Menier Chocolate Factory, London
Written & directed by Ben Elton
It’s a tad ambitious for Close Up to be described as a ‘musical’ written by Ben Elton. It is indeed a cutely observed biopic of Lesley Lawson aka Twiggy, Neasden’s most famous daughter and the world’s first supermodel - but in reality it’s an Elton playlist drawn from the 1940s through to the 80s, with the writer interjecting short bursts of dialogue to link the numbers.
But credit to the man - Twiggy’s story is a fascinating one and set against Elton’s choice of songs, the end result is an evening of slick and polished entertainment. More than that, Elton must have had his dreams come true in directing the show, for not only is his show’s playlist a banging complication, the cast that he has assembled are simply outstanding.
Elena Skye leads the line as Twiggy, capturing the woman from gauche teenager through to her global (albeit troubled) stardom. Shamefully there’s no songlist printed in the programme so there’ll be few song specific credits in this review. Suffice to say Skye takes the role and makes it her own, with her act one closer of Lesley Gore’s You Don’t Own Me proving a moment in the show that is as moving and poignant as it is powerfully performed.
As her working-class parents (and Elton deftly comments on Britain’s class system) Norman and Nell, Steven Serlin and Hannah-Jane Fox are a treat - Serlin capturing the humility of the man, while Fox mastering the complexities of Nell who suffered PTSD following the 1940 Blitz of London and post-natal depression some 9 years later with Lesley’s birth. Serlin also turns in some cracking cameos of David Frost, Woody Allen and Melvyn Bragg.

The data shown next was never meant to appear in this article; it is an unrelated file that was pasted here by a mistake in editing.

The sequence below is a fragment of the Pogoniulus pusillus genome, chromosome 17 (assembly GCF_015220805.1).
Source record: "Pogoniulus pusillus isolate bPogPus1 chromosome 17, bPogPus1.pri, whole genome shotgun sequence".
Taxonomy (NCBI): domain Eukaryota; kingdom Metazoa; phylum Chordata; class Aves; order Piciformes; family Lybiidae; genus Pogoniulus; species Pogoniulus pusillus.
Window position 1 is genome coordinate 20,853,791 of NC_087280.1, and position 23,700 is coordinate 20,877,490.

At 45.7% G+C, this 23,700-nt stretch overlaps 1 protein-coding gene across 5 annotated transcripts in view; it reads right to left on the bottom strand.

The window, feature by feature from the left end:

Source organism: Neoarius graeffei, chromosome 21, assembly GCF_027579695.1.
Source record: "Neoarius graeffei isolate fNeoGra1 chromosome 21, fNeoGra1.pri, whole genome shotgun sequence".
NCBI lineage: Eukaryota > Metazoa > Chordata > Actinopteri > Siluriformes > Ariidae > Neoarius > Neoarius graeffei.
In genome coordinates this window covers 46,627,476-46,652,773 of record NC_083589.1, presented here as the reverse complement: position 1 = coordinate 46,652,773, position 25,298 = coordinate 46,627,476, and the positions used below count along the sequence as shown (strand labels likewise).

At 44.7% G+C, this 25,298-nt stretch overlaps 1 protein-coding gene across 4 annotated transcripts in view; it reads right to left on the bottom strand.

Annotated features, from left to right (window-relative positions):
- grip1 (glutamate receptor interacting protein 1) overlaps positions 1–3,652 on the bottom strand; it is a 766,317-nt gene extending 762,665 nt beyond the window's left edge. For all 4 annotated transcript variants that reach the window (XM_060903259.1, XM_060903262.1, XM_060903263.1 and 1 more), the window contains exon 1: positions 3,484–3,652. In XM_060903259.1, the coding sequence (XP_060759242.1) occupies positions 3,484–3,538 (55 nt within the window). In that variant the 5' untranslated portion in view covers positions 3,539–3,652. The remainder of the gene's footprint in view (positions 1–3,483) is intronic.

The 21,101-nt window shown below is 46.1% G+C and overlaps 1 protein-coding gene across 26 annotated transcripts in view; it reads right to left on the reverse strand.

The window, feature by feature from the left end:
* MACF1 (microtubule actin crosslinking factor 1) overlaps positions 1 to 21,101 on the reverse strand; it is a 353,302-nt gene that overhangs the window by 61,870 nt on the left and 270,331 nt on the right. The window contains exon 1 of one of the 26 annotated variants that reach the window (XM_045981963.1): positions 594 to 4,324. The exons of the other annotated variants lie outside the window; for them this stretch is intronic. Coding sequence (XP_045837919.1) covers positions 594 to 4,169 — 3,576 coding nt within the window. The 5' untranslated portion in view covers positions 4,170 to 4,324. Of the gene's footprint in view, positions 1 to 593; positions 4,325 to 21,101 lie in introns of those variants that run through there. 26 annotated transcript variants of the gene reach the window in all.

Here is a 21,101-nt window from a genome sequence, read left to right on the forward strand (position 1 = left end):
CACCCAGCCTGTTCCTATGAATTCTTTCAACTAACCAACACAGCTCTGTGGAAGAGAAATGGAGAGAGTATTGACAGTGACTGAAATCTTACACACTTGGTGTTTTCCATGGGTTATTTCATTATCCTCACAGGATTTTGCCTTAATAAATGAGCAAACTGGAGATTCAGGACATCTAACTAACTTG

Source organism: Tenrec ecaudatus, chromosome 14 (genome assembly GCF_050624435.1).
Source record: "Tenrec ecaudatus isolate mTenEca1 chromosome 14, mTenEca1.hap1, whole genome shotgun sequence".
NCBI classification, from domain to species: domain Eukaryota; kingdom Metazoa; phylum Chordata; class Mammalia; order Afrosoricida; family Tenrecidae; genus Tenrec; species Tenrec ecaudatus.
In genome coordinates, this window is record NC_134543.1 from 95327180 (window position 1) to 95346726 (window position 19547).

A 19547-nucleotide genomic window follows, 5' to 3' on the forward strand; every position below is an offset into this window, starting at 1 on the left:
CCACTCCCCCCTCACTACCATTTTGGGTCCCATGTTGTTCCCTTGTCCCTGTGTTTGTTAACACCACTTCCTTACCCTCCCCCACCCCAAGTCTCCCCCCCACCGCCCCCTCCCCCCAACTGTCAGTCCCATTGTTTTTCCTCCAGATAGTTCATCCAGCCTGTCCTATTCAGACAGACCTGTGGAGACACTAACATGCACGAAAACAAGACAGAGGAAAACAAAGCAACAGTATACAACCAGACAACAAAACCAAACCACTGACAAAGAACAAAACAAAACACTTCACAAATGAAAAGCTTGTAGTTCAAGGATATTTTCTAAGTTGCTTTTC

There is equally fine work from Matt Corner and Darren Day. Corner as Justin de Villeneuve, Twiggy’s first love and the Svengali-influence who managed and manipulated the early years of her career, while Day plays Michael Witney, the American actor who Twiggy married, presaging his slow descent into alcoholism.
All of the cast sing flawlessly, accompanied by Stuart Morley’s 7-piece orchestra. The acoustics of the Menier can sometimes prove unforgiving but Gregory Clarke’s sound design works magic from his talented singers and musicians. Similarly Jonathan Lipman’s costumes catch the zeitgeist of the Swinging Sixties with Jacob Fearey’s choreography making fine work of the Menier’s space.
In a show that’s most likely to appeal to Twiggy and Ben Elton’s age groups, Close Up is an unpretentiously fabulous evening of musical theatre.
Runs until 18th November
Photo credit: Manuel Harlan